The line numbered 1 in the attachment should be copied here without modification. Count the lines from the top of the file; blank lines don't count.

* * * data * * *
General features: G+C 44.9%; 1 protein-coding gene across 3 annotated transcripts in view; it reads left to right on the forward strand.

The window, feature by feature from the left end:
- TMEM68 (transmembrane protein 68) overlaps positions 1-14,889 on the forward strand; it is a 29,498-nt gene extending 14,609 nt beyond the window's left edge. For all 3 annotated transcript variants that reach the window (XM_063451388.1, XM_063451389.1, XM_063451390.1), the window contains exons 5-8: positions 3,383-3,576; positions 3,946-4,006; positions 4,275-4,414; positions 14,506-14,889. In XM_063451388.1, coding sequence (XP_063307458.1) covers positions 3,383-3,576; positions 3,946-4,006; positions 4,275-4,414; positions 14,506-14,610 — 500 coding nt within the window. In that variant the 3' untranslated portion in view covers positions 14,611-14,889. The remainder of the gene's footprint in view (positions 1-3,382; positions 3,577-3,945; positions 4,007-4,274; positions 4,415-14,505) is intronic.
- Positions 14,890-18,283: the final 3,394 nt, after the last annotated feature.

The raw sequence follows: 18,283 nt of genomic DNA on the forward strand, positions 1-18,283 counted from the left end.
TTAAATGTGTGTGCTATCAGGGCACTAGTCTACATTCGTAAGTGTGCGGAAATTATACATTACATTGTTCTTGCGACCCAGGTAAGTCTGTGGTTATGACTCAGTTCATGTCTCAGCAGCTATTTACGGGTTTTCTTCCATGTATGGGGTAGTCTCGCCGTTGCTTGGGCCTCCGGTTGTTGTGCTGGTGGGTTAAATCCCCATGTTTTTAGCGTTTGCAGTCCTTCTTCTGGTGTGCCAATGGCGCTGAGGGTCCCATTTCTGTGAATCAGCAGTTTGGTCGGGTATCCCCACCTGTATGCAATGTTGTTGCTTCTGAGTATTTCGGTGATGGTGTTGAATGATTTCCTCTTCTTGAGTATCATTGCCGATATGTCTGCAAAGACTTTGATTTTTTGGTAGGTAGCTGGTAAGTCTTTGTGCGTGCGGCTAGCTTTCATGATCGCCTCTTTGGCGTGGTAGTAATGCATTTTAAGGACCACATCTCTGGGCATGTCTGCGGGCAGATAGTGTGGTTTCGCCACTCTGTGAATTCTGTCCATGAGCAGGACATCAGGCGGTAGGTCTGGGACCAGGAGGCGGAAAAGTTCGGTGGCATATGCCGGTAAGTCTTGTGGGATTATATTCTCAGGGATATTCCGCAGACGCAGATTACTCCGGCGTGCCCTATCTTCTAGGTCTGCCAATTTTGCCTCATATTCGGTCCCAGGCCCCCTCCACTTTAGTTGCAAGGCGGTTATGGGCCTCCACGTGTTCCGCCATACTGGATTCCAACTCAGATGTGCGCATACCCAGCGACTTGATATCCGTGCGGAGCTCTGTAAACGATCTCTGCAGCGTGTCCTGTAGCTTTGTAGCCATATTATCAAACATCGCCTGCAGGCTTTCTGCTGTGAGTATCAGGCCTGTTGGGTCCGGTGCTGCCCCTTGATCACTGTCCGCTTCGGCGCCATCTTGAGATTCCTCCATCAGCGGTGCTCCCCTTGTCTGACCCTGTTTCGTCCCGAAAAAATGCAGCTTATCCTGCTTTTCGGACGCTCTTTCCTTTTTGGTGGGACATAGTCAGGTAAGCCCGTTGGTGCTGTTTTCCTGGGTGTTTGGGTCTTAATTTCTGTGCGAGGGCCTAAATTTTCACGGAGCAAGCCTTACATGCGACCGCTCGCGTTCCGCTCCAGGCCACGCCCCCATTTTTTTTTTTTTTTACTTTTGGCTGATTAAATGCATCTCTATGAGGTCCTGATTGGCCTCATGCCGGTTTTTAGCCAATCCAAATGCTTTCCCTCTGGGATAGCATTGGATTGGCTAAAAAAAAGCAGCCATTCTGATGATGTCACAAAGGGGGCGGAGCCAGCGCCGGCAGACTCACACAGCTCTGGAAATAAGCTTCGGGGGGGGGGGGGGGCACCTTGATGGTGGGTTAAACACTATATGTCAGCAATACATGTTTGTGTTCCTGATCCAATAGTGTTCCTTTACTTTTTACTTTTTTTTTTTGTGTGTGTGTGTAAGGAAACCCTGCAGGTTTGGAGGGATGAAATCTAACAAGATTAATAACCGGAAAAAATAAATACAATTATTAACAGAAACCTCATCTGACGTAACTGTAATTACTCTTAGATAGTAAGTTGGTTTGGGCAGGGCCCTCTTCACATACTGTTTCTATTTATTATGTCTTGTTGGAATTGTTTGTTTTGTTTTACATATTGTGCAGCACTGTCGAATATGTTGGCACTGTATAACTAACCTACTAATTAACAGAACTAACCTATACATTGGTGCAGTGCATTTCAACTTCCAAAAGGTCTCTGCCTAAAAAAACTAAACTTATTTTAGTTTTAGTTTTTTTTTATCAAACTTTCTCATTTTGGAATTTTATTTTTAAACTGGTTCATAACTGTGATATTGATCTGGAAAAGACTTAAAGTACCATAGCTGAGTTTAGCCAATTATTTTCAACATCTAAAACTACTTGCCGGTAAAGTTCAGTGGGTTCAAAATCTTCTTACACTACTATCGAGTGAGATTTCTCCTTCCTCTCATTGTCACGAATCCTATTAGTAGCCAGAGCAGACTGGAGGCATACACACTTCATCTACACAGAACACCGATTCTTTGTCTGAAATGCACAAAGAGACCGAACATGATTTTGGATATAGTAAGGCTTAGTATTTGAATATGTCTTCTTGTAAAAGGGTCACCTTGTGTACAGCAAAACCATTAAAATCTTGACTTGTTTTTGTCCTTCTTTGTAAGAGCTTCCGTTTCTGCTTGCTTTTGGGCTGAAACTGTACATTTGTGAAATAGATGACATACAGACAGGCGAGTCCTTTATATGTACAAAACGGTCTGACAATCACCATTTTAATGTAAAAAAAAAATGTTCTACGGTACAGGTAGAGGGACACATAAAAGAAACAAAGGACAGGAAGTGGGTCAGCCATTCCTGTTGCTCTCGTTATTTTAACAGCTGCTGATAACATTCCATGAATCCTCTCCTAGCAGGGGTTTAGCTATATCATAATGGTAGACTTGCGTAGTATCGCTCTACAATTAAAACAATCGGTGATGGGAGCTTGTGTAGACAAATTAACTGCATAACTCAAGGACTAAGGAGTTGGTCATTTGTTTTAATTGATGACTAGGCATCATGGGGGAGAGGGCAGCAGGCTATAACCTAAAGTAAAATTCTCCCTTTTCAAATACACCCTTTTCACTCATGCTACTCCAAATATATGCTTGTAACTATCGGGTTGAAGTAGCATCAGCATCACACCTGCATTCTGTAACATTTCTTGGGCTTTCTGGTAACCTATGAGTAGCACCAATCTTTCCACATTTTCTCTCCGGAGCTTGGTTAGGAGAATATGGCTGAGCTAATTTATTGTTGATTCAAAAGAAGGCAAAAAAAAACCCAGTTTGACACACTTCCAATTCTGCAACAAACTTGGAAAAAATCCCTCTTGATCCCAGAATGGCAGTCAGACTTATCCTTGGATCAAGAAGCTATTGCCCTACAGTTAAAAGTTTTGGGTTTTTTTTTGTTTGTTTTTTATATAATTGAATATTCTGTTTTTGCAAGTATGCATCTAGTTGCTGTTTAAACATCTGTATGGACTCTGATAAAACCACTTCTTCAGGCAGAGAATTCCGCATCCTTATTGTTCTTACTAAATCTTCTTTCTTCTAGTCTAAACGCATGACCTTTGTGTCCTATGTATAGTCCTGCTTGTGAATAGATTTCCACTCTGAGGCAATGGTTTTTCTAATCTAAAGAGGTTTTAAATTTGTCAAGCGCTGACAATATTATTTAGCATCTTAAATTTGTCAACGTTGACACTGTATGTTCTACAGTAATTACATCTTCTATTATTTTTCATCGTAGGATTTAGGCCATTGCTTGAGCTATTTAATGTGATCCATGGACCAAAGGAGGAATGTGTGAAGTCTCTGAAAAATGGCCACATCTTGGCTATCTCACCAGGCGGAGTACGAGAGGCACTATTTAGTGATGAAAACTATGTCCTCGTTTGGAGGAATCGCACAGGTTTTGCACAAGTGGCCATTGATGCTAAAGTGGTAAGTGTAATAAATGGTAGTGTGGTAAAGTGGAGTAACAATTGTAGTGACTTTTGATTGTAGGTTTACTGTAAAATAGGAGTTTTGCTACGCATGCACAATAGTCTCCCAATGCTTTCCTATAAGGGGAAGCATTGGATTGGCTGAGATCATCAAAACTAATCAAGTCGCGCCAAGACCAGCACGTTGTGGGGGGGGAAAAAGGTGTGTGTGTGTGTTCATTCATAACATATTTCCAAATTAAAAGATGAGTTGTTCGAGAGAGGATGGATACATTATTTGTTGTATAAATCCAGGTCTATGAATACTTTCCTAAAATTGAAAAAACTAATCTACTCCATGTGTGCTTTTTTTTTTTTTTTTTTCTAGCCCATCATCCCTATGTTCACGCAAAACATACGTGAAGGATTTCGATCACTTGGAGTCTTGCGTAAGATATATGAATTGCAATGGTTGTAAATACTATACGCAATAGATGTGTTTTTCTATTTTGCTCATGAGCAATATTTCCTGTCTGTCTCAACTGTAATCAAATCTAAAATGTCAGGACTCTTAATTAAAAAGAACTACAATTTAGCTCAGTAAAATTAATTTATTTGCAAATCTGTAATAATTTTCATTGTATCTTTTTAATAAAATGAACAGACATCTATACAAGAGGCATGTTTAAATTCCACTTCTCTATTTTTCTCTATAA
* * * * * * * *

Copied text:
General features: G+C 44.9%; 1 protein-coding gene across 3 annotated transcripts in view; it reads left to right on the forward strand.